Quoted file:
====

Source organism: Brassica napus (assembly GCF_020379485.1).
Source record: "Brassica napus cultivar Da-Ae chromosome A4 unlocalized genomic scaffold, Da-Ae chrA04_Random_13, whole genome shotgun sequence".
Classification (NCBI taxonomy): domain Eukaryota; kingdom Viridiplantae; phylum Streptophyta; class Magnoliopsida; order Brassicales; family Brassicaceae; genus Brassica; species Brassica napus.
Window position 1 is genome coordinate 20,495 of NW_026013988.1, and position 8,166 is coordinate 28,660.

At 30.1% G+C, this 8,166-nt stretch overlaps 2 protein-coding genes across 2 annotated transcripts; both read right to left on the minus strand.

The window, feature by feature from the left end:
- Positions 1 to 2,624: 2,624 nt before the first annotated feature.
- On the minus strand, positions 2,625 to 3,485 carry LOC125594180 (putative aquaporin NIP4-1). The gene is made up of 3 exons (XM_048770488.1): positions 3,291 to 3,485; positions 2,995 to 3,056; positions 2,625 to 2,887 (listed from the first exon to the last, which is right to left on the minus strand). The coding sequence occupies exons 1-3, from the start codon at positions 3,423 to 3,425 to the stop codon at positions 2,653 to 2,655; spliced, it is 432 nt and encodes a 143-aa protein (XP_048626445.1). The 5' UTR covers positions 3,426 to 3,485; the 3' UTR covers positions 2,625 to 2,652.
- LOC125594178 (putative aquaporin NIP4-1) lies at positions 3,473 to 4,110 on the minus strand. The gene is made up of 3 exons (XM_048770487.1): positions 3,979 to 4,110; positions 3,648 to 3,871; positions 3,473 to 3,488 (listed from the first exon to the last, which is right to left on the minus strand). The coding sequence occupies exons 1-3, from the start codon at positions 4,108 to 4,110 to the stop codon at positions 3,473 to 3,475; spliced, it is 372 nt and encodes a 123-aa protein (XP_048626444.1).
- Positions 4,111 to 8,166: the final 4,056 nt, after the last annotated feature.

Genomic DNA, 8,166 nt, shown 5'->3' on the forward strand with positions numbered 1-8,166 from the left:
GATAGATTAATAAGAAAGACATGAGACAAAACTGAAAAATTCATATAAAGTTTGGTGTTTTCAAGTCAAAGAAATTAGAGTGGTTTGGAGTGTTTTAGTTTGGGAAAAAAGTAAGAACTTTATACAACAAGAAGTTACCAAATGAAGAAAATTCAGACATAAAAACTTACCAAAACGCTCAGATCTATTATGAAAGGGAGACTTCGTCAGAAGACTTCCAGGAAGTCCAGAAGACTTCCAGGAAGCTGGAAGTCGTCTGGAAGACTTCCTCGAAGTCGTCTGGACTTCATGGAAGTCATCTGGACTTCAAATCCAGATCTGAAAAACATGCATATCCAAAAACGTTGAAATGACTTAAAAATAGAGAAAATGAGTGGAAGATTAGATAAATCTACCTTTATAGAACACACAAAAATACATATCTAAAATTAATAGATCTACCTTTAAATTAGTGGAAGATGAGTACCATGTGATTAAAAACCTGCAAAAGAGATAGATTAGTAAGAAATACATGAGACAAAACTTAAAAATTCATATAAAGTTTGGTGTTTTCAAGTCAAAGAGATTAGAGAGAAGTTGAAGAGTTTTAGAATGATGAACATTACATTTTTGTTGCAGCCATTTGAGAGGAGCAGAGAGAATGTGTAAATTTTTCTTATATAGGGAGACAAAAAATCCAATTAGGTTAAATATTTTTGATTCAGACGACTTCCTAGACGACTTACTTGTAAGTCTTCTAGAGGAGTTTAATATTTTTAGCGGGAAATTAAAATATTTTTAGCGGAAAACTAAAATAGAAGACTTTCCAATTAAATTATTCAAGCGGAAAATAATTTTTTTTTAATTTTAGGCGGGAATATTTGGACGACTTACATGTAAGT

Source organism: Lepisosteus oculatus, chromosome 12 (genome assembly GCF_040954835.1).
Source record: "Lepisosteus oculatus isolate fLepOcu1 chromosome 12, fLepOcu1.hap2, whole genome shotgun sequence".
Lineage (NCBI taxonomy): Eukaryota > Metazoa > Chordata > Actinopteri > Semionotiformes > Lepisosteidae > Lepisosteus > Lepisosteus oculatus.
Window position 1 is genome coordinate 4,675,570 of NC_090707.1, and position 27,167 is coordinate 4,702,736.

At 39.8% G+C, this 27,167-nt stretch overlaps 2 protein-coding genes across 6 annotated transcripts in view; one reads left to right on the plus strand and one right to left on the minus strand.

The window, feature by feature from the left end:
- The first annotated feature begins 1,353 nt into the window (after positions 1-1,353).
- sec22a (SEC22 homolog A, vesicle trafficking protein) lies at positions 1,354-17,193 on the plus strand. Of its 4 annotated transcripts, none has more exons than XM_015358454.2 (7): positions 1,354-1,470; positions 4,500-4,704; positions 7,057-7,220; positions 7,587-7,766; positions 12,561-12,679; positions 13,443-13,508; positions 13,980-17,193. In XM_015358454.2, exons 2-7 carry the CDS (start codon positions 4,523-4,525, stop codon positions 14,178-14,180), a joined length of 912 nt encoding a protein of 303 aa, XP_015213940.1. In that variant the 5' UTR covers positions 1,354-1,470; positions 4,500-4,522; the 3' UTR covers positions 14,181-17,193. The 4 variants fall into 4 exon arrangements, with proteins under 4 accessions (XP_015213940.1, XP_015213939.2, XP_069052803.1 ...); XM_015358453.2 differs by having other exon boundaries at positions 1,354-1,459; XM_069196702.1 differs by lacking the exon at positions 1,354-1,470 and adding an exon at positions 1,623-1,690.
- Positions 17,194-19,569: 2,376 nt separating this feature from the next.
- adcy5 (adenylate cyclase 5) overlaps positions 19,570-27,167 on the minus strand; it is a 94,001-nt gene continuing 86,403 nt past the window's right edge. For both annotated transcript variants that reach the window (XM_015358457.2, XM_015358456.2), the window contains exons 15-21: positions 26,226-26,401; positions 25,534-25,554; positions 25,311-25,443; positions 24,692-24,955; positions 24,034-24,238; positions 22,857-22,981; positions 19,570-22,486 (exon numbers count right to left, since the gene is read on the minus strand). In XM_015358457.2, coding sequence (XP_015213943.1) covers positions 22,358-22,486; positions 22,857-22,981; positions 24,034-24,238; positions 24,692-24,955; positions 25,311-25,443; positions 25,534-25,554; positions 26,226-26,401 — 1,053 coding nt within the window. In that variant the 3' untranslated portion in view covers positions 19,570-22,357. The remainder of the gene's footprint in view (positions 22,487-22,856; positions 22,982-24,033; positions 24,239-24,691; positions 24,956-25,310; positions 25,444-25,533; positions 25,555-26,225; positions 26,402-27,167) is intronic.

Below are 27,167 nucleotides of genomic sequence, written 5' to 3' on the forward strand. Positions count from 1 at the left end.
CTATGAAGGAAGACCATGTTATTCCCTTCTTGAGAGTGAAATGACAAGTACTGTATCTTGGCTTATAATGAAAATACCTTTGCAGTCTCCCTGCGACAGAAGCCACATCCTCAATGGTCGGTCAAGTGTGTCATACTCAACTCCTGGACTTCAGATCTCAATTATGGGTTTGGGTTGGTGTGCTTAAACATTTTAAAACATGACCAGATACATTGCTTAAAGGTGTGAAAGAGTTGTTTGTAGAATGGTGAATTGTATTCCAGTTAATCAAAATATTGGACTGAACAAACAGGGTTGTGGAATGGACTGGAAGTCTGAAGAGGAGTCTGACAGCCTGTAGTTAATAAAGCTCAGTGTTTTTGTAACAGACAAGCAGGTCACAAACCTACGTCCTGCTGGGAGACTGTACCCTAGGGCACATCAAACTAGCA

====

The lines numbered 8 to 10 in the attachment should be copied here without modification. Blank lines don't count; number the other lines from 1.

- On the minus strand, positions 2,625 to 3,485 carry LOC125594180 (putative aquaporin NIP4-1). The gene is made up of 3 exons (XM_048770488.1): positions 3,291 to 3,485; positions 2,995 to 3,056; positions 2,625 to 2,887 (listed from the first exon to the last, which is right to left on the minus strand). The coding sequence occupies exons 1-3, from the start codon at positions 3,423 to 3,425 to the stop codon at positions 2,653 to 2,655; spliced, it is 432 nt and encodes a 143-aa protein (XP_048626445.1). The 5' UTR covers positions 3,426 to 3,485; the 3' UTR covers positions 2,625 to 2,652.
- LOC125594178 (putative aquaporin NIP4-1) lies at positions 3,473 to 4,110 on the minus strand. The gene is made up of 3 exons (XM_048770487.1): positions 3,979 to 4,110; positions 3,648 to 3,871; positions 3,473 to 3,488 (listed from the first exon to the last, which is right to left on the minus strand). The coding sequence occupies exons 1-3, from the start codon at positions 4,108 to 4,110 to the stop codon at positions 3,473 to 3,475; spliced, it is 372 nt and encodes a 123-aa protein (XP_048626444.1).
- Positions 4,111 to 8,166: the final 4,056 nt, after the last annotated feature.